Sunday, September 1, 2019

Hepatic Lipidosis In Cats: How Long Can A Cat Go Without Eating?

fat cat with hepatic lipidosis

While a fat cat might appear to be a happy cat, there is actually a deadly condition that your cat can develop from being obese. Cats are highly dependent on protein in their diet, the protein is needed for fat metabolism which is then used for energy. "Feline Fatty liver" can develop when cats go for days without food (can be as little as 36 hours). 

Hepatic Lipidosis in cats (feline fatty liver) is when the liver stops functioning properly and stores fat, instead of metabolizing it. The cells swell and become "fatty". This build up of fat inside the liver cells can be associated with diseases that cause decreased appetite, or metabolic disorders such as diabetes or in some case there is no identifiable cause. 

It is important to seek veterinary help as soon as possible for the best prognosis.  Your veterinarian will use ultrasound and  blood tests (to evaluate liver enzyme levels) to help make a diagnosis. Once a diagnosis is made it will be critical to find the underlying cause of why your cat was not eating as this will help determine the best course of treatment.  

Why Are Cats At Risk For Hepatic Lipidosis?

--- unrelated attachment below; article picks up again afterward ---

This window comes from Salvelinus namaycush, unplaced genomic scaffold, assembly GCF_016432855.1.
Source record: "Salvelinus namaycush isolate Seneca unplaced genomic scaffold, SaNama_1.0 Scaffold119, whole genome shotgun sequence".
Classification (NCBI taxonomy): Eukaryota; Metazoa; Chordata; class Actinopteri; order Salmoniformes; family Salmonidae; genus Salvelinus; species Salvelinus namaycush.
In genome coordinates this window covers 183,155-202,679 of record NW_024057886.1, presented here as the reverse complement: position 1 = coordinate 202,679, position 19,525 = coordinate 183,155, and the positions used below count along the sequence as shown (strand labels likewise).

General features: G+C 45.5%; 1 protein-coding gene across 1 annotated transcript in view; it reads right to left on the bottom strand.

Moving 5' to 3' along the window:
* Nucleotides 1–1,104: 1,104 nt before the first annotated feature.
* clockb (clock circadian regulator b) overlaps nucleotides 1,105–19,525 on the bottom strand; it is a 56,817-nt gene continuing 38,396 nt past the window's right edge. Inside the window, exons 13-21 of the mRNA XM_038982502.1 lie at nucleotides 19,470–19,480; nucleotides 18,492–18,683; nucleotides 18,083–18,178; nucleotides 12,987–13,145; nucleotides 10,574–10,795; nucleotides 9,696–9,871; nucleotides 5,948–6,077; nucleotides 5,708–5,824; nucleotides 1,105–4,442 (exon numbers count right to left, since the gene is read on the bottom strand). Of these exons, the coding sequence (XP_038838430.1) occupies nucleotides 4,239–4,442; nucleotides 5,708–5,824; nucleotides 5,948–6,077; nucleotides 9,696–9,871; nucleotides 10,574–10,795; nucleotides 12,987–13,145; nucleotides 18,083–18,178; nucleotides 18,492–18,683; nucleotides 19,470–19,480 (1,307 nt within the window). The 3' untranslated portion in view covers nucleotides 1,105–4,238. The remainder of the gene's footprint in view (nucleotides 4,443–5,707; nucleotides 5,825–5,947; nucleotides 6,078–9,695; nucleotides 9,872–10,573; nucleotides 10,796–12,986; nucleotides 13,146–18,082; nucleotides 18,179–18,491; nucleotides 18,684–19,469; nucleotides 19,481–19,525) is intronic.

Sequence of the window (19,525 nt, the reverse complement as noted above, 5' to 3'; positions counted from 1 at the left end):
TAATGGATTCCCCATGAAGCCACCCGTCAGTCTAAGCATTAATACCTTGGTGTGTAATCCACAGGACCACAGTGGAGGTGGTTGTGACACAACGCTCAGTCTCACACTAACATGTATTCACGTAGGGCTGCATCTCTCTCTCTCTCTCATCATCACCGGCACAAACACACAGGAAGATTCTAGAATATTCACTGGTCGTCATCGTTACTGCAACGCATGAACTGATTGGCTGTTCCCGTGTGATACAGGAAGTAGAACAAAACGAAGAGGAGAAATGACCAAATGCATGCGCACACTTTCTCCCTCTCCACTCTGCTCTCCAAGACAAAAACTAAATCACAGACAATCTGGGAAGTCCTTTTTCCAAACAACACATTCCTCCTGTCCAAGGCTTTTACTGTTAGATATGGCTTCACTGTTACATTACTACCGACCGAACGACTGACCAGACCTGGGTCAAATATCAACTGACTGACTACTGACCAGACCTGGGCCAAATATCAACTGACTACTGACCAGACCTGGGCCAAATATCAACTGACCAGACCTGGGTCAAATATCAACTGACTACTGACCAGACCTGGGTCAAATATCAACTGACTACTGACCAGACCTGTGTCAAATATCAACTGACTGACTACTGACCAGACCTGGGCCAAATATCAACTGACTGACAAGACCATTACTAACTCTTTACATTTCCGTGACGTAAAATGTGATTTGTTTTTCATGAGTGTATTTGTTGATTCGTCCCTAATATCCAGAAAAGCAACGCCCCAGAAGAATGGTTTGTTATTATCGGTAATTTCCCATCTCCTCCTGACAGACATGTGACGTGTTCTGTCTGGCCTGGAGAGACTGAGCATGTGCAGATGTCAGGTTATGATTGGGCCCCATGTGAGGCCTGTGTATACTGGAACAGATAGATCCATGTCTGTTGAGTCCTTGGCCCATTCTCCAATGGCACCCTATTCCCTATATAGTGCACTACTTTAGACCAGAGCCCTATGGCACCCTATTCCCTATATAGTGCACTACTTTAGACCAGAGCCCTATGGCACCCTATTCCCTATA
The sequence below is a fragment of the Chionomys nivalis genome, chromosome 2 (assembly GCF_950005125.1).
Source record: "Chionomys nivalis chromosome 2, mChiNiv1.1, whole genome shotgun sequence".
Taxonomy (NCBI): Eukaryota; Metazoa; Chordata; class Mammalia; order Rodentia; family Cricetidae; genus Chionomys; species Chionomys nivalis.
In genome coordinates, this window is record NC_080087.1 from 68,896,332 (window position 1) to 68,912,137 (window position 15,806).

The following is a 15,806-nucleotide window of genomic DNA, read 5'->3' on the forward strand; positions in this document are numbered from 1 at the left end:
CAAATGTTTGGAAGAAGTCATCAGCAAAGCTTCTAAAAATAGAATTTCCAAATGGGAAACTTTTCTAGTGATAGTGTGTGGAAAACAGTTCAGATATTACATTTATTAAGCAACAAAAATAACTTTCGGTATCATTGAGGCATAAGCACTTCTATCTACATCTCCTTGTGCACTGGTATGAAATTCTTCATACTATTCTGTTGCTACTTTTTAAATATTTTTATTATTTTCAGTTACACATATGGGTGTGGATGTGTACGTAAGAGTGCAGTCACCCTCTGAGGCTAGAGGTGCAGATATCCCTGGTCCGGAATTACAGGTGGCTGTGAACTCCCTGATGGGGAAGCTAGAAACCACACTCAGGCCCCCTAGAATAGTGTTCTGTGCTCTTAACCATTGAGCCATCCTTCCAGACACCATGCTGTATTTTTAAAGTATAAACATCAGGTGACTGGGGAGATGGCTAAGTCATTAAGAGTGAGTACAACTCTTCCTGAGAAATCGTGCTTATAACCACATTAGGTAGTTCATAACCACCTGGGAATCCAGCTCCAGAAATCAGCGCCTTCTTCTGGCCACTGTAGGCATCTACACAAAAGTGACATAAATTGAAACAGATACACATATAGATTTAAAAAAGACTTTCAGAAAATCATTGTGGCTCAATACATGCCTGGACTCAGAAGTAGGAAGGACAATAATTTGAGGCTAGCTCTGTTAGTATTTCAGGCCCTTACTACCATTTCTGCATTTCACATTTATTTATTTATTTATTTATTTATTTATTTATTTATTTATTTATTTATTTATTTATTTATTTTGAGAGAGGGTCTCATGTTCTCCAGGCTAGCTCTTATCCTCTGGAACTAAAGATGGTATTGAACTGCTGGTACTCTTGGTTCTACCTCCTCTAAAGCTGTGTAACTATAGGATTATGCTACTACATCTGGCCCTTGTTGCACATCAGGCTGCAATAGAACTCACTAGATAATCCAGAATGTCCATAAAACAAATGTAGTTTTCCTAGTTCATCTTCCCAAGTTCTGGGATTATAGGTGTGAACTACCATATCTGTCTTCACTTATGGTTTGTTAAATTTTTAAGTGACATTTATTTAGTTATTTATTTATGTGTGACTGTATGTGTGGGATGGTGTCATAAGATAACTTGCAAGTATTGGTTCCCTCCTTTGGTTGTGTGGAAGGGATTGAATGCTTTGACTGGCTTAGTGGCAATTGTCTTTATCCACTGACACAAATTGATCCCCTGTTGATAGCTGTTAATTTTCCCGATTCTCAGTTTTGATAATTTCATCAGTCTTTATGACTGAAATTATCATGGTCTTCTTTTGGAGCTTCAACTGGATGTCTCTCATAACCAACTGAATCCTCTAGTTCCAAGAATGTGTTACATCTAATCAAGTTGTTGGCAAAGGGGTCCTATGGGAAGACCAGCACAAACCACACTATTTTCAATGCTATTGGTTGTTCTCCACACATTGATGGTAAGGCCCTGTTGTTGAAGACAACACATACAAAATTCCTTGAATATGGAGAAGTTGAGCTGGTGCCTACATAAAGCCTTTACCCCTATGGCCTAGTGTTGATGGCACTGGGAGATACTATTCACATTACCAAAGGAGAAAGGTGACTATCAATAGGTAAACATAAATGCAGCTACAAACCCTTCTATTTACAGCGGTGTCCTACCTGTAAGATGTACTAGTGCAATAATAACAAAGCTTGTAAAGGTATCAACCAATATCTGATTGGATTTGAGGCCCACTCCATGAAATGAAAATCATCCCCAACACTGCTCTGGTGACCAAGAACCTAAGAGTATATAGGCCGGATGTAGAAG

This unique combination of cats' physiology, dietary requirements, and metabolic adaptations makes hepatic lipidosis a significant concern for cat owners and veterinarians. Prompt recognition and treatment are essential for a successful outcome in affected cats.

Obligate Carnivores: Cats are obligate carnivores, meaning they have a biological requirement for meat in their diet. Their livers are adapted to metabolize high amounts of protein and fat. However, if a cat suddenly stops eating, their liver can become overwhelmed with fat, leading to hepatic lipidosis.

Rapid Mobilization of Fat: When cats stop eating, their bodies quickly start breaking down fat stores to meet energy needs. Unlike other animals, cats have a limited ability to convert fat into glucose, which is essential for energy. As a result, excessive fat mobilization overwhelms the liver, leading to the accumulation of fat within liver cells.

Metabolic Adaptations: Cats' livers are not as efficient as those of other animals in handling large amounts of fat. Their metabolic pathways are adapted to deal with the high protein content of their natural diet. Sudden changes, such as fasting or a drastic shift to a high-carbohydrate diet, can disrupt these metabolic processes and lead to hepatic lipidosis.

Risk Factors: Cats are prone to stress-induced anorexia, which can trigger hepatic lipidosis. Additionally, obese cats or those with certain medical conditions are at higher risk. Female cats, especially those who have recently given birth, are also more susceptible.

Hepatic lipidosis can progress rapidly in cats, leading to severe liver dysfunction and even death if not treated promptly. The condition requires intensive veterinary care, including nutritional support and sometimes hospitalization.  Diet changes and supplements like liver support, probiotics and enzymes can also help.  Natural treatments for hepatic lipidosis can be lifechanging for cats. 

Author:   Susan Blake Davis
Revised and Updated:  3/20/2024
Originally Published 9/1/2019